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On a high note

Berklee has big plans for the dedicated Indian music student reports Pankaj Mullick

education Updated: Apr 07, 2010 09:41 IST
Pankaj Mullick

Beyond a certain point of excellence, quality Western music education is hard to come by in India, is the refrain that one gets to hear a lot. While there is no dearth of fly-by-night operators in this sphere, formalised programmes are few and far between. For those willing to dedicate their lives to music, as opposed to hobbyists, the question is: where does one train? These aspirants want to be assured that their innate talent will be nurtured to its full potential. Such folk are usually advised to look westwards and one of the institutions that they look up to is Berklee College of Music in Boston, Massachusetts.

India focus
Students from 79 countries study contemporary music at Berklee and they form 24.2 per cent of the student population of 4,145. Though India doesn’t yet figure in the top five countries represented at the college, Berklee is working to change that. Over the years, the college has maintained associations with some stellar music institutions, such as the Performer’s Collective School of Music, which has centres in Kalkaji in Delhi, and Gurgaon. In Febraury this year, Berklee held auditions (as well as music clinics) in association with Performer’s Collective and the American Centre at Delhi and Mumbai.

“We were pleased with the turnout at both sites. What was most gratifying to our visiting team was the attentiveness of the students at the clinics; their musical preparation; their questions; their answers; and the pure joy with which these young musicians approached their music,” says Greg Badolato, assistant vice president for international programmes, Berklee College of Music, who was part of the team that came to India. “It is obvious that Berklee has lots of great reasons to want to be in India. We fully expect to return next year,” adds Badolato.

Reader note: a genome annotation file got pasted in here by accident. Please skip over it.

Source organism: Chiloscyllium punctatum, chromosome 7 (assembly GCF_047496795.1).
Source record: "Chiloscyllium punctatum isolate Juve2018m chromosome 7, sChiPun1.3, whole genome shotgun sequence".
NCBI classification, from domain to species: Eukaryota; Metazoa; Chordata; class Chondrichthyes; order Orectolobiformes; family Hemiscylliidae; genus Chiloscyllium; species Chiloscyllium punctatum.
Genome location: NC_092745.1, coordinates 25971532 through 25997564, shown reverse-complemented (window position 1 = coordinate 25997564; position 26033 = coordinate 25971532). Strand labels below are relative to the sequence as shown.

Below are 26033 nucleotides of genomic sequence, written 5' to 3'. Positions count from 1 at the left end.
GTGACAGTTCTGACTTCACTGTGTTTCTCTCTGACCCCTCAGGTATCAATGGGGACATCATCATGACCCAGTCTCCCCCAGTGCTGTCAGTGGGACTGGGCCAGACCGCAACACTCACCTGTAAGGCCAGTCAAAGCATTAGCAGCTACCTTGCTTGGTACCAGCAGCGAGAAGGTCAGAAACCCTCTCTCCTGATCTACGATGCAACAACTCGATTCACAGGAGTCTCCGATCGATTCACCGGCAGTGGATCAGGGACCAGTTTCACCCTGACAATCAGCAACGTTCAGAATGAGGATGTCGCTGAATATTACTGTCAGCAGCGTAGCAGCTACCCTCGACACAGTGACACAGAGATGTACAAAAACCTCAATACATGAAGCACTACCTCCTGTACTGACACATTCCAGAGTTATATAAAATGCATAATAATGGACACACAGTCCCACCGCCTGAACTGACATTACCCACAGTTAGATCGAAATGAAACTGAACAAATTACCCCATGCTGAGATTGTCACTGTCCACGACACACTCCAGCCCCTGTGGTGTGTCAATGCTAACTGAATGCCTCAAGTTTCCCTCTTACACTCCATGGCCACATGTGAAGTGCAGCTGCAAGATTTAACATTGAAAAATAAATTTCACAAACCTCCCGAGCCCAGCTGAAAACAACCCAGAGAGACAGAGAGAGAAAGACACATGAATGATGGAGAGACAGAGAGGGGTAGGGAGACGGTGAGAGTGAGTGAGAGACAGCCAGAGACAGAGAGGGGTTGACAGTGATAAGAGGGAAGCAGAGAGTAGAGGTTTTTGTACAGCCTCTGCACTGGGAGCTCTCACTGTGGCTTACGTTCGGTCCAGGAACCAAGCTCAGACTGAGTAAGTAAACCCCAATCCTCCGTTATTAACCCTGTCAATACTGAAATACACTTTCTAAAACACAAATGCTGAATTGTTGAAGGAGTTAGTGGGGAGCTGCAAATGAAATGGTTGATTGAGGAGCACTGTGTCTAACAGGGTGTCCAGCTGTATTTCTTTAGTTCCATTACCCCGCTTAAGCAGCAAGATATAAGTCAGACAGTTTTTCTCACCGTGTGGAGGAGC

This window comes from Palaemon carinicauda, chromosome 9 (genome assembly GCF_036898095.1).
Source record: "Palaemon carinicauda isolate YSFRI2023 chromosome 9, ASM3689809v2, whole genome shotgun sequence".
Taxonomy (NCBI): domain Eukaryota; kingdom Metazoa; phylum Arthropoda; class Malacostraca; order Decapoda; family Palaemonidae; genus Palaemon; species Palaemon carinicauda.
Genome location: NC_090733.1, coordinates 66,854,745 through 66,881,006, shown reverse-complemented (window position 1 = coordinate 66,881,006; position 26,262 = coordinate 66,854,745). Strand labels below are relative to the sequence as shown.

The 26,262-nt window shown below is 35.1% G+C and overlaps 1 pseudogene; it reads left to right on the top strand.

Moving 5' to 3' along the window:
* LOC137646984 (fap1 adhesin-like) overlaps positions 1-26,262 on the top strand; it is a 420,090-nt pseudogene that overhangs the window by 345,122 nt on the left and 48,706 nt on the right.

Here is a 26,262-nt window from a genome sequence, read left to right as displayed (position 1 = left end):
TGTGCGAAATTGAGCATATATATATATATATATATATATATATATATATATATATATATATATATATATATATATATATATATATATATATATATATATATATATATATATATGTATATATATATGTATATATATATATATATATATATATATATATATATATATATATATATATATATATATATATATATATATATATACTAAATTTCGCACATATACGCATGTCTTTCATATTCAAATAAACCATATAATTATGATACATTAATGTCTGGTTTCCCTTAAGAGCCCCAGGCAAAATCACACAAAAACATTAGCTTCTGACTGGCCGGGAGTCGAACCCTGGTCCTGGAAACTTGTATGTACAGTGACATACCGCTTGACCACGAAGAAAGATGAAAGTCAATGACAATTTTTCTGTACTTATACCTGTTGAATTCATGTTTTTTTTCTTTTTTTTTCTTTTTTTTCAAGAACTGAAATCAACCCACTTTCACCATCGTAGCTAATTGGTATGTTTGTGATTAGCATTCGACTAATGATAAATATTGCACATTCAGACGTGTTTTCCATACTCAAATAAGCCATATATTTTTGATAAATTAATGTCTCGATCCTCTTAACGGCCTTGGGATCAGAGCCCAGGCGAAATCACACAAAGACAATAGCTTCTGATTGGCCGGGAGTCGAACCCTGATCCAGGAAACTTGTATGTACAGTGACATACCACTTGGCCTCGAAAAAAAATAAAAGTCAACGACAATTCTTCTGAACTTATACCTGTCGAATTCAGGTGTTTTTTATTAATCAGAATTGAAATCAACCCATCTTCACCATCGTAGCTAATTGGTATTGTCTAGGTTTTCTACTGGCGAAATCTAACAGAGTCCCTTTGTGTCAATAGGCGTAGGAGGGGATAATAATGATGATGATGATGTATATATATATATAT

Auditions are the most significant part of the admission procedure of Berklee. An interview forms the other part of the procedure. Berklee likes to refer to this procedure as A&I, i.e. audition and interview.

“The audition is approximately 15 minutes, as is the interview. There is a total of 30 minutes face-time with a two-person audition team and a one-person interviewer,” says Badolato. Students are also given 15 minutes for warm-up and preparation, he adds.

Along with an interview, the auditions also boost the student’s eligibility for scholarships. “When students participate in the A&I, they are also fulfilling the performance requirement for scholarship consideration,” says Badolato. He adds that the amount of money allocated per scholarship can vary, and the average award is 35 per cent of tuition. The top awards provide full tuition, housing and fees and are called ‘Presidential Scholarships’. Berklee semesters start in January and September, each year.

Settling in
International students usually have special needs and the college understands that. “International students who come to Berklee will find a hospitable and respectful environment in which to study, perform and compose. Berklee offers Peer Advising to ease the transition into the Berklee community. This mentoring programme pairs each new student with an upper semester student and a faculty member,” says Badolato. The college also runs an Office of Cultural Diversity to provide support to students from diverse backgrounds and ethnicities.

One of the most important things that a student of music expects from a music college is aid and support to unlock his/her creativity. And Berklee provides ample support.

Berklee, which was founded in 1945, has 12 majors. Many of these majors may be combined as dual majors requiring five years. They include composition, contemporary writing and production, electronic production and design, film scoring, jazz composition, music business/management andmusic production and engineering.